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Mission and History


Structure
OPTICA, a non profit organization, is essentially community run, and depends on the participation of its members and that of the professional artists, critics and curators who compose its board of directors. In 2007, OPTICA also partnered with members of the business community, whose contribution will help improve the centre’s performance with respect to governance and fund raising. Besides managing finances and developing the policies and artistic orientation of the centre, the board also initiates collaborative projects with partner organizations.

History
Located in downtown Montreal, at the heart of the art gallery disctrict and a stone’s throw from the Musée d’art contemporain de Montréal, OPTICA is one of the first artist-run centres in Quebec and in Canada. Established in the early seventies, the centre was the initiative of William A. Ewing. First dedicated to photography, its field and mission soon broadened to include multimedia, with an emphasis on emerging art forms, organizing conferences and encounters with artists from Montreal, Canada, and abroad.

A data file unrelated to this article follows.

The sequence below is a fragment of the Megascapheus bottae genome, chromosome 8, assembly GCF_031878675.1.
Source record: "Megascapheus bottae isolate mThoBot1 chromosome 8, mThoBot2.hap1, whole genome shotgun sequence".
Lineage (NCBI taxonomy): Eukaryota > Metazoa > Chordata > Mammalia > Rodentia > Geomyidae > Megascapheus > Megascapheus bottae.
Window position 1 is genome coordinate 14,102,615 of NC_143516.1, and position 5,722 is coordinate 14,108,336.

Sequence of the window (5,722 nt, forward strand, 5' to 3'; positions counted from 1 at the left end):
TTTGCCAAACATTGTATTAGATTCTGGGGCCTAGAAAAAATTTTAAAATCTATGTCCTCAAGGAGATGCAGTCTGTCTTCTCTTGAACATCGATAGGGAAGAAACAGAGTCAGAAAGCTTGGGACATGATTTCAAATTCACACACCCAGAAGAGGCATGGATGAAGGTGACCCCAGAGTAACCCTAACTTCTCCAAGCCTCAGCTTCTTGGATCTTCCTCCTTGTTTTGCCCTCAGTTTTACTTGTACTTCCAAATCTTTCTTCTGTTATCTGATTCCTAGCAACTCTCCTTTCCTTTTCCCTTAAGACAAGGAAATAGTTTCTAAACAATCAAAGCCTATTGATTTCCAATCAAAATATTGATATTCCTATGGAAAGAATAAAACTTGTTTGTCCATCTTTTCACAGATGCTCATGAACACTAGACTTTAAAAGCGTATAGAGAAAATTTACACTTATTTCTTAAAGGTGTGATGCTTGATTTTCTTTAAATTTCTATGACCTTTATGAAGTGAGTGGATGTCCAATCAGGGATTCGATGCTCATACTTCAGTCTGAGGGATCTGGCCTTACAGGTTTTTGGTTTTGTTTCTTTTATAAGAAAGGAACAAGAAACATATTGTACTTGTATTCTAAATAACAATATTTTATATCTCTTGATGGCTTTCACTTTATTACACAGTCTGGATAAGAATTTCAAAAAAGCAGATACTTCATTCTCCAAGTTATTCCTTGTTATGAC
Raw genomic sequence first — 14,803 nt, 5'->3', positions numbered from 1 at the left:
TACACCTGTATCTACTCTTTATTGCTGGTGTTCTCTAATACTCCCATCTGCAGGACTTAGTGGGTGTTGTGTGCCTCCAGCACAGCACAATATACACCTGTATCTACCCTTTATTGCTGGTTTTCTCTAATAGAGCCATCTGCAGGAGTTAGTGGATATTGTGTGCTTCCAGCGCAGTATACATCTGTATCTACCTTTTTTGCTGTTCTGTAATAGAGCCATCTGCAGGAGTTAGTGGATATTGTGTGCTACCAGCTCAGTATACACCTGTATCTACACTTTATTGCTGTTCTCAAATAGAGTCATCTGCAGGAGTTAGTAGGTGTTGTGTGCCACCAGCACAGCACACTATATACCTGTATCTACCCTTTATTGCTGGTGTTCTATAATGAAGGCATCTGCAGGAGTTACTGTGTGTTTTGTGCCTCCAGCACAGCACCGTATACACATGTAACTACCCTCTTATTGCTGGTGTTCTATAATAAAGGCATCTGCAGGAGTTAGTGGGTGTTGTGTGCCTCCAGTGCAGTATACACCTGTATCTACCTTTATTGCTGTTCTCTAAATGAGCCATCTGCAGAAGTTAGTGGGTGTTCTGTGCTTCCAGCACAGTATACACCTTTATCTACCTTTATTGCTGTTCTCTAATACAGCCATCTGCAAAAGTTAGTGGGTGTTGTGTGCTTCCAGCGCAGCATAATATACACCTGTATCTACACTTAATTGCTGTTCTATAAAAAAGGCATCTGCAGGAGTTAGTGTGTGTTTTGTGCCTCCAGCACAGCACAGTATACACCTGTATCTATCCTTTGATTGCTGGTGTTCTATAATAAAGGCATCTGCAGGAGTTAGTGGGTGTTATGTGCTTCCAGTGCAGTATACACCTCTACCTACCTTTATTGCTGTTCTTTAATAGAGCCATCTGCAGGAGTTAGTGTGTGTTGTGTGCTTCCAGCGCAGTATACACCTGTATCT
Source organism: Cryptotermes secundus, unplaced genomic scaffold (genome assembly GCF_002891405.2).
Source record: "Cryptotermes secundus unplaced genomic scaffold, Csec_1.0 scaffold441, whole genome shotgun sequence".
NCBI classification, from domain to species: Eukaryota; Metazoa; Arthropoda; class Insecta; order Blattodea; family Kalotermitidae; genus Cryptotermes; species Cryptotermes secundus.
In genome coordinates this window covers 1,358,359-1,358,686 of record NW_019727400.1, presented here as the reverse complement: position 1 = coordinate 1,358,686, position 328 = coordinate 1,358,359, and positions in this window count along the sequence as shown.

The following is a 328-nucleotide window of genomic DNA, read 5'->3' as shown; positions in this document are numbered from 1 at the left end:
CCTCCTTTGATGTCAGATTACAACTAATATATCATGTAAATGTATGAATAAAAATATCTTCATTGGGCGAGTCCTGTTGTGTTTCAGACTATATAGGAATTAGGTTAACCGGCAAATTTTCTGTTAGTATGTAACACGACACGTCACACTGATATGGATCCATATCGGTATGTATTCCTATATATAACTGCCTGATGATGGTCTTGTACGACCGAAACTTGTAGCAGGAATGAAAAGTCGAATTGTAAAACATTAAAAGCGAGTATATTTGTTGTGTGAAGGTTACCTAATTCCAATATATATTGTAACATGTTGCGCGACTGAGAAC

Many prominent artists became associated with the centre: David Altmejd, Rebecca Belmore, Geneviève Cadieux, Vera Frenkel, Jochen Gerz, Jenny Holzer, General Idea, Jana Sterbak, and Gabor Szilasi, among others. The exhibitions The Destruction of Milton Park (1973), Camerart (1975), La photographie en tant que document vulgaire (1988), and The Zone of Conventional Practices and Other Real Stories (1989-1990) have marked the centre’s history with respect to changes in the status of the image and documentary value in photographic practices.

In 1997, Sur l’expérience de la ville: interventions en milieu urbain—jointly produced with partners in the cultural milieu and the City of Montreal—began a cycle of temporary exhibitions in spaces throughout the city. Symposia on ephemeral practices were jointly presented with the Canadian Centre for Architecture, the Musée d’art contemporain de Montréal, Concordia University, and Université du Québec à Montréal. The same year, this exhibition earned OPTICA the Conseil des arts de Montréal’s Grand Prix in visual arts.

The event-making nature of these exhibitions, turning the city into a space for intervention, instigated the production of some original work, as exemplified in Gestes d’artistes / Artist Gestures (2001, official selection of the Saison du Québec à New York) and La demeure (2002).

As part of the celebrations surrounding its 35th anniversary in 2007, OPTICA announced the creation of the William A. Ewing Visual Arts Research and Residency Program, which will award a grant for a creative or written work in contemporary art. This program will draw on the depth and breadth of the OPTICA Archives. In 2008, the centre won a visual arts award and earned another nomination for the Conseil des arts de Montréal’s 23rd Grand Prix.

On the international scene, OPTICA has distinguished itself with exhibitions in Europe and its participation in the Berlin Artforum, in 2003. In 2006, the centre partnered with art3, France, and set up a residency focused on research and support for emerging artists.